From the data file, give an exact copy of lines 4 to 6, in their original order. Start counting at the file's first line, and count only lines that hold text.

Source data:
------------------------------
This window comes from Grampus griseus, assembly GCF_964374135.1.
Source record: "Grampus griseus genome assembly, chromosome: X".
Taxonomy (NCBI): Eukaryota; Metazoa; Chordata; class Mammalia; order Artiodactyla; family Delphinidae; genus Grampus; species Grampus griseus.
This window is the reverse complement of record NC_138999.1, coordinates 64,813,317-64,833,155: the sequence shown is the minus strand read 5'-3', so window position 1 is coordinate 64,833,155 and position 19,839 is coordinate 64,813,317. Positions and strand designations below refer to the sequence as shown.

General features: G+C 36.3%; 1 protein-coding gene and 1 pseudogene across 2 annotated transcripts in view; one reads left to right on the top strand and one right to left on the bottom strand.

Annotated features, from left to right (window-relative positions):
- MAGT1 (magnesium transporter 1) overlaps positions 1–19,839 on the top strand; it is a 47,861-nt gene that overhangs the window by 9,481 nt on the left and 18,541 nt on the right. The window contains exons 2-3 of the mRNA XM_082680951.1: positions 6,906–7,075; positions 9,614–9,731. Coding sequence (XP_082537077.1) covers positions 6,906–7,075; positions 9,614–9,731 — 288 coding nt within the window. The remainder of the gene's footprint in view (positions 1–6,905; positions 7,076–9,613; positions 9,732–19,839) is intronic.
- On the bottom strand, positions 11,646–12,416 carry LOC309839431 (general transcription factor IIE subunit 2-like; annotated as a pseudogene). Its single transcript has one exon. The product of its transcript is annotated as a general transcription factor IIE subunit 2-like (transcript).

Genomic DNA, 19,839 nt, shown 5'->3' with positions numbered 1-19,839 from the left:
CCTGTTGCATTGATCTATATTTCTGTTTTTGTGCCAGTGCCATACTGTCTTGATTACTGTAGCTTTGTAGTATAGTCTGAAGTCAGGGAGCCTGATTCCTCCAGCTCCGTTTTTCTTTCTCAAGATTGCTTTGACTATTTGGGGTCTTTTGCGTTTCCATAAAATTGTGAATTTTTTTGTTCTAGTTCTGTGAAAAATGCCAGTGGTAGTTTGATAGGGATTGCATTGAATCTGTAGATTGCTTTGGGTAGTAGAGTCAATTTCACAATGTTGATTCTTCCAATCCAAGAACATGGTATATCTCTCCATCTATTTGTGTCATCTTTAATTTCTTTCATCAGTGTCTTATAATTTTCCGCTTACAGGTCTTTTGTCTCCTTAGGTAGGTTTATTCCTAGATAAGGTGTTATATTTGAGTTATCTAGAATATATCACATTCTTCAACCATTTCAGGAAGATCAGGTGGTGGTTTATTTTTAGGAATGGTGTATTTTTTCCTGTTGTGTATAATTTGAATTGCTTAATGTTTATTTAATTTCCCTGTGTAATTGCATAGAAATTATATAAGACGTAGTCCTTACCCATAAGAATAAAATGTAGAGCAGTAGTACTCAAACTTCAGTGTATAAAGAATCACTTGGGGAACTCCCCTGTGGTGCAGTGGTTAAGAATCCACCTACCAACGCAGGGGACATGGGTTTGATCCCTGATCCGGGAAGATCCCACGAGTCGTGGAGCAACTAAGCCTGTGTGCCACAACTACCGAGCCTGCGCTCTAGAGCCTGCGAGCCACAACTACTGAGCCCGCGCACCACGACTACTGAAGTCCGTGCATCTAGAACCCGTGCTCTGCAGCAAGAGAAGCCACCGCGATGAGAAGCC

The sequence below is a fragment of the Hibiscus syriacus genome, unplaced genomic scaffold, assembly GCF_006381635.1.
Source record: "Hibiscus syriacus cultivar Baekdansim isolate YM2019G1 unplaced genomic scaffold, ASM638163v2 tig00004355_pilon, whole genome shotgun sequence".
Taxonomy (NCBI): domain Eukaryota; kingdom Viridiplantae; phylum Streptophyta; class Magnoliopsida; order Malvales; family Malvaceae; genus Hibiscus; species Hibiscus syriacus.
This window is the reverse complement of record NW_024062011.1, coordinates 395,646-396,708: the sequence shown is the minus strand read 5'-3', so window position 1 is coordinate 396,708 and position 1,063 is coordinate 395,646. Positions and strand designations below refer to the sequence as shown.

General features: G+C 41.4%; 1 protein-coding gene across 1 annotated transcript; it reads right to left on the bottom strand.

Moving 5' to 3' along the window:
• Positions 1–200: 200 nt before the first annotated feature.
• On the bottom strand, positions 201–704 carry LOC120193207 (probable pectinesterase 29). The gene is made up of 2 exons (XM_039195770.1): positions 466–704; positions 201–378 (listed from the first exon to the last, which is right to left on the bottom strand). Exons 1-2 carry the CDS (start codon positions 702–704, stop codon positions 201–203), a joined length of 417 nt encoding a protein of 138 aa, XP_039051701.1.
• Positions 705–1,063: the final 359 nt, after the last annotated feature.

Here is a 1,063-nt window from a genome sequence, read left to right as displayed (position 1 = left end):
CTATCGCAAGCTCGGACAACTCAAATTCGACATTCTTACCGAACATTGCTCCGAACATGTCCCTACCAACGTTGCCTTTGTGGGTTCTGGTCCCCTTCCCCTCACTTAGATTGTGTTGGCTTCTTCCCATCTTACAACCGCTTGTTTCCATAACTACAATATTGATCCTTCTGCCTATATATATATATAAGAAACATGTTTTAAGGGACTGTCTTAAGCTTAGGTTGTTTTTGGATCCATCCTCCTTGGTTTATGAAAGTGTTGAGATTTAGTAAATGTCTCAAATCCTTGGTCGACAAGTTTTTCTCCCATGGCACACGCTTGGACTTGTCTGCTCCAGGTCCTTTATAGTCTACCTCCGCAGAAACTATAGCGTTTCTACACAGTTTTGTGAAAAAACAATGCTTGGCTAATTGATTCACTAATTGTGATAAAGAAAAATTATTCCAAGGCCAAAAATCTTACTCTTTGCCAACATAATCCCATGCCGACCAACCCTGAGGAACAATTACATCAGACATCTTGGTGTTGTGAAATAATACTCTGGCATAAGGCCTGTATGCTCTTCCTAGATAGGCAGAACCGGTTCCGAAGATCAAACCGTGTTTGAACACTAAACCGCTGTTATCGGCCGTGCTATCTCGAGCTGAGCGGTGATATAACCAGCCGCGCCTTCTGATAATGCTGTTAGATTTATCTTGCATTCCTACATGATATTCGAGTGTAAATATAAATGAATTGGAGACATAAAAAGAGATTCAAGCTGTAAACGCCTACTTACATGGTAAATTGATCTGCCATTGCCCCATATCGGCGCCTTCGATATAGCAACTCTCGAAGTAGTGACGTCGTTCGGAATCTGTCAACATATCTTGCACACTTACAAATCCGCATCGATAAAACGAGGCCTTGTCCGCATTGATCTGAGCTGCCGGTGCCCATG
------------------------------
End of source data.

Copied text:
This window is the reverse complement of record NC_138999.1, coordinates 64,813,317-64,833,155: the sequence shown is the minus strand read 5'-3', so window position 1 is coordinate 64,833,155 and position 19,839 is coordinate 64,813,317. Positions and strand designations below refer to the sequence as shown.

General features: G+C 36.3%; 1 protein-coding gene and 1 pseudogene across 2 annotated transcripts in view; one reads left to right on the top strand and one right to left on the bottom strand.

Annotated features, from left to right (window-relative positions):